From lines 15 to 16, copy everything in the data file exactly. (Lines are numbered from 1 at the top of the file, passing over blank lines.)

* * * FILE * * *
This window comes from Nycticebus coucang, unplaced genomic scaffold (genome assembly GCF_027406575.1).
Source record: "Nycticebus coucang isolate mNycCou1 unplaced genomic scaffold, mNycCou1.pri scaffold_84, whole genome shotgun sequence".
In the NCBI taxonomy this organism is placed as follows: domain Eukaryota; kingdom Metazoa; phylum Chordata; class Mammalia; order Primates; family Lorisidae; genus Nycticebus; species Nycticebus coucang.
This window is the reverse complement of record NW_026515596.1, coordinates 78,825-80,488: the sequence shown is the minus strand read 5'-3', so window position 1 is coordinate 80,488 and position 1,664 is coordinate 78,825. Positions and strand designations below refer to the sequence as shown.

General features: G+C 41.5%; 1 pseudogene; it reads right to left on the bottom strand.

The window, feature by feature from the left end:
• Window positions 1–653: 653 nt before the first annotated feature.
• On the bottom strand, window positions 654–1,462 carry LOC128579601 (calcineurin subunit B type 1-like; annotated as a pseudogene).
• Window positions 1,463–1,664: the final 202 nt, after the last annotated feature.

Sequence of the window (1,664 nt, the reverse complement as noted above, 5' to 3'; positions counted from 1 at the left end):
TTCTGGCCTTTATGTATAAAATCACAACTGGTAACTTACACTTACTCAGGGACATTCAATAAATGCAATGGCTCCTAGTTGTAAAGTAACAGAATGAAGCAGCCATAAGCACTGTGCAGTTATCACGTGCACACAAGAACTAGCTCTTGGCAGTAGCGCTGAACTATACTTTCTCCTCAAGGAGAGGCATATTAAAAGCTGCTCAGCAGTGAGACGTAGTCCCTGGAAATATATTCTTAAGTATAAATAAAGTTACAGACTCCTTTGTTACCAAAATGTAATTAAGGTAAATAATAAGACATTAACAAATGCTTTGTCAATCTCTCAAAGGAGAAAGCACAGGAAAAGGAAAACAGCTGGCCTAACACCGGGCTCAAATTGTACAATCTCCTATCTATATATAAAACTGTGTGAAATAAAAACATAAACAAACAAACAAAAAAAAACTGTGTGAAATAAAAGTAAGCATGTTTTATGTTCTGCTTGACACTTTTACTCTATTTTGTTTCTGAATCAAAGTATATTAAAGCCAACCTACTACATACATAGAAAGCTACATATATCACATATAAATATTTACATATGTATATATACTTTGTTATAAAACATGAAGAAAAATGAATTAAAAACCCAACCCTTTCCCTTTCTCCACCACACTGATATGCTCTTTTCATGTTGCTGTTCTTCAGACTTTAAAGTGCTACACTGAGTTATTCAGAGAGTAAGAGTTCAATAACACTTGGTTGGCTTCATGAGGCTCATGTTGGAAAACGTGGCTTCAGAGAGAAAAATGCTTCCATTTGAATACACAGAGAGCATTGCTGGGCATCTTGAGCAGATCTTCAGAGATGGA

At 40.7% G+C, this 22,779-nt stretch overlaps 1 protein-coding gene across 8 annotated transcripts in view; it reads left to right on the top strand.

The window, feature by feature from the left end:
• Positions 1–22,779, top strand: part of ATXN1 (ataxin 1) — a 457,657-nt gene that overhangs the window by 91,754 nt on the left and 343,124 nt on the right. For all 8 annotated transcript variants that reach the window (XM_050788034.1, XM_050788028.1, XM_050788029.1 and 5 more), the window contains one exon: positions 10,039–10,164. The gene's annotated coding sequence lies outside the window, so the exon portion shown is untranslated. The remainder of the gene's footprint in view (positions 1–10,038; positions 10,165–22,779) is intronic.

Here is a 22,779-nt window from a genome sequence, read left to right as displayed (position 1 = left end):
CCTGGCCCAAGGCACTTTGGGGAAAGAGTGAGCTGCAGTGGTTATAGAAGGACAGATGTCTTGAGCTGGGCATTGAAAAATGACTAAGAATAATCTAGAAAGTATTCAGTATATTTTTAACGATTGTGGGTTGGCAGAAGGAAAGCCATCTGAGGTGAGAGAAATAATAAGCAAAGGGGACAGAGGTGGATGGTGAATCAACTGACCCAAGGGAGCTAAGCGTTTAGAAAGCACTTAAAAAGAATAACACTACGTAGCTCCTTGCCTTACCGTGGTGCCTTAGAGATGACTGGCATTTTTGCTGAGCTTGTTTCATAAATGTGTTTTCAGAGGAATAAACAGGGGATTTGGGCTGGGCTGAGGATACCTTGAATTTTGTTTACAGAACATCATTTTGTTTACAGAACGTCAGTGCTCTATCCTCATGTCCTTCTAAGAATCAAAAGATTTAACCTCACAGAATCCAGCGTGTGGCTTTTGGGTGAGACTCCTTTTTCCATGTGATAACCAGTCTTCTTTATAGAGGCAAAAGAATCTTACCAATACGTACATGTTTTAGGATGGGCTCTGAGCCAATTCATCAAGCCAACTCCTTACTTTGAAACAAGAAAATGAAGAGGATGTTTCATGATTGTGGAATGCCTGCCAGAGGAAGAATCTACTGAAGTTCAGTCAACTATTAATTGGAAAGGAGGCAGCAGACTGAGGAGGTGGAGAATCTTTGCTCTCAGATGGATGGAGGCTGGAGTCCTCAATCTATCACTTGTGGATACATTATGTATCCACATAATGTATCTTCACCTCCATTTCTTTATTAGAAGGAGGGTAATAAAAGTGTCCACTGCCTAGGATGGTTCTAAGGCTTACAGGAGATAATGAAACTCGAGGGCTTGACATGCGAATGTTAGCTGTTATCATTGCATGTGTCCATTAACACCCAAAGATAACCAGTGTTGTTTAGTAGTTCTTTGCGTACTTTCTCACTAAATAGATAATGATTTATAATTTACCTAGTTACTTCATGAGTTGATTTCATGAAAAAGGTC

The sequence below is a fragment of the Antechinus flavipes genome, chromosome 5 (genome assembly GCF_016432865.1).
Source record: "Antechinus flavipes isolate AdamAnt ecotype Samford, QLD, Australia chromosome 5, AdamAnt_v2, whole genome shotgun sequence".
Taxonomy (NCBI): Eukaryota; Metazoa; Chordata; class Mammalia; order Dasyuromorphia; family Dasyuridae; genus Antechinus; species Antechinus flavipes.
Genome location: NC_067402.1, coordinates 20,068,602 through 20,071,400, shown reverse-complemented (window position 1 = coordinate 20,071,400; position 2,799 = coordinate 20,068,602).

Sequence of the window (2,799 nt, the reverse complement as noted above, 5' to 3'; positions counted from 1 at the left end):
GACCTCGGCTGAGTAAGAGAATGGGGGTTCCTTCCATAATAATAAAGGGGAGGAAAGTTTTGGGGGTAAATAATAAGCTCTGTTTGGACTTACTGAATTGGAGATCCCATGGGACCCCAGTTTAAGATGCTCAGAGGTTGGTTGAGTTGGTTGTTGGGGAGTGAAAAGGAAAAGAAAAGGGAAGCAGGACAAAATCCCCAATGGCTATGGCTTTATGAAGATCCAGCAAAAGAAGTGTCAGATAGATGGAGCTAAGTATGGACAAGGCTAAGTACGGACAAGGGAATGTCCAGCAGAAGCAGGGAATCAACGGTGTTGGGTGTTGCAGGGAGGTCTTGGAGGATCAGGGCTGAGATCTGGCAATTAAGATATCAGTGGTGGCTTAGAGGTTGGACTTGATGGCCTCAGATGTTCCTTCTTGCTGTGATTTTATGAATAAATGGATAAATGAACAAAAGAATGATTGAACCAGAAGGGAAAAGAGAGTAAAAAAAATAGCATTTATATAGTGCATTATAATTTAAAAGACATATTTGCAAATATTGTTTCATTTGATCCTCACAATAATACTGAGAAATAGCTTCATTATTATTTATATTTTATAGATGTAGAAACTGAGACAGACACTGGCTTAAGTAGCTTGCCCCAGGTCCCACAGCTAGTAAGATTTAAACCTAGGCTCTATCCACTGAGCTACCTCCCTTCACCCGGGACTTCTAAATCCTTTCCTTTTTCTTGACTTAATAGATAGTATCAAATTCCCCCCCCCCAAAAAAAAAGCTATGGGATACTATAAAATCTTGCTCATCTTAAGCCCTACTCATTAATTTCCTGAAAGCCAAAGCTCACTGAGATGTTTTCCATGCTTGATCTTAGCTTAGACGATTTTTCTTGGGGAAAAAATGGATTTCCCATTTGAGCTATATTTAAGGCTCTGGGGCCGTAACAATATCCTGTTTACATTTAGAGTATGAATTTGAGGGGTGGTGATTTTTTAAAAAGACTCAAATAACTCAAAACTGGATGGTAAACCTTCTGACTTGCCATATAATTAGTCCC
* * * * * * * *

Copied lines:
Here is a 22,779-nt window from a genome sequence, read left to right as displayed (position 1 = left end):
CCTGGCCCAAGGCACTTTGGGGAAAGAGTGAGCTGCAGTGGTTATAGAAGGACAGATGTCTTGAGCTGGGCATTGAAAAATGACTAAGAATAATCTAGAAAGTATTCAGTATATTTTTAACGATTGTGGGTTGGCAGAAGGAAAGCCATCTGAGGTGAGAGAAATAATAAGCAAAGGGGACAGAGGTGGATGGTGAATCAACTGACCCAAGGGAGCTAAGCGTTTAGAAAGCACTTAAAAAGAATAACACTACGTAGCTCCTTGCCTTACCGTGGTGCCTTAGAGATGACTGGCATTTTTGCTGAGCTTGTTTCATAAATGTGTTTTCAGAGGAATAAACAGGGGATTTGGGCTGGGCTGAGGATACCTTGAATTTTGTTTACAGAACATCATTTTGTTTACAGAACGTCAGTGCTCTATCCTCATGTCCTTCTAAGAATCAAAAGATTTAACCTCACAGAATCCAGCGTGTGGCTTTTGGGTGAGACTCCTTTTTCCATGTGATAACCAGTCTTCTTTATAGAGGCAAAAGAATCTTACCAATACGTACATGTTTTAGGATGGGCTCTGAGCCAATTCATCAAGCCAACTCCTTACTTTGAAACAAGAAAATGAAGAGGATGTTTCATGATTGTGGAATGCCTGCCAGAGGAAGAATCTACTGAAGTTCAGTCAACTATTAATTGGAAAGGAGGCAGCAGACTGAGGAGGTGGAGAATCTTTGCTCTCAGATGGATGGAGGCTGGAGTCCTCAATCTATCACTTGTGGATACATTATGTATCCACATAATGTATCTTCACCTCCATTTCTTTATTAGAAGGAGGGTAATAAAAGTGTCCACTGCCTAGGATGGTTCTAAGGCTTACAGGAGATAATGAAACTCGAGGGCTTGACATGCGAATGTTAGCTGTTATCATTGCATGTGTCCATTAACACCCAAAGATAACCAGTGTTGTTTAGTAGTTCTTTGCGTACTTTCTCACTAAATAGATAATGATTTATAATTTACCTAGTTACTTCATGAGTTGATTTCATGAAAAAGGTC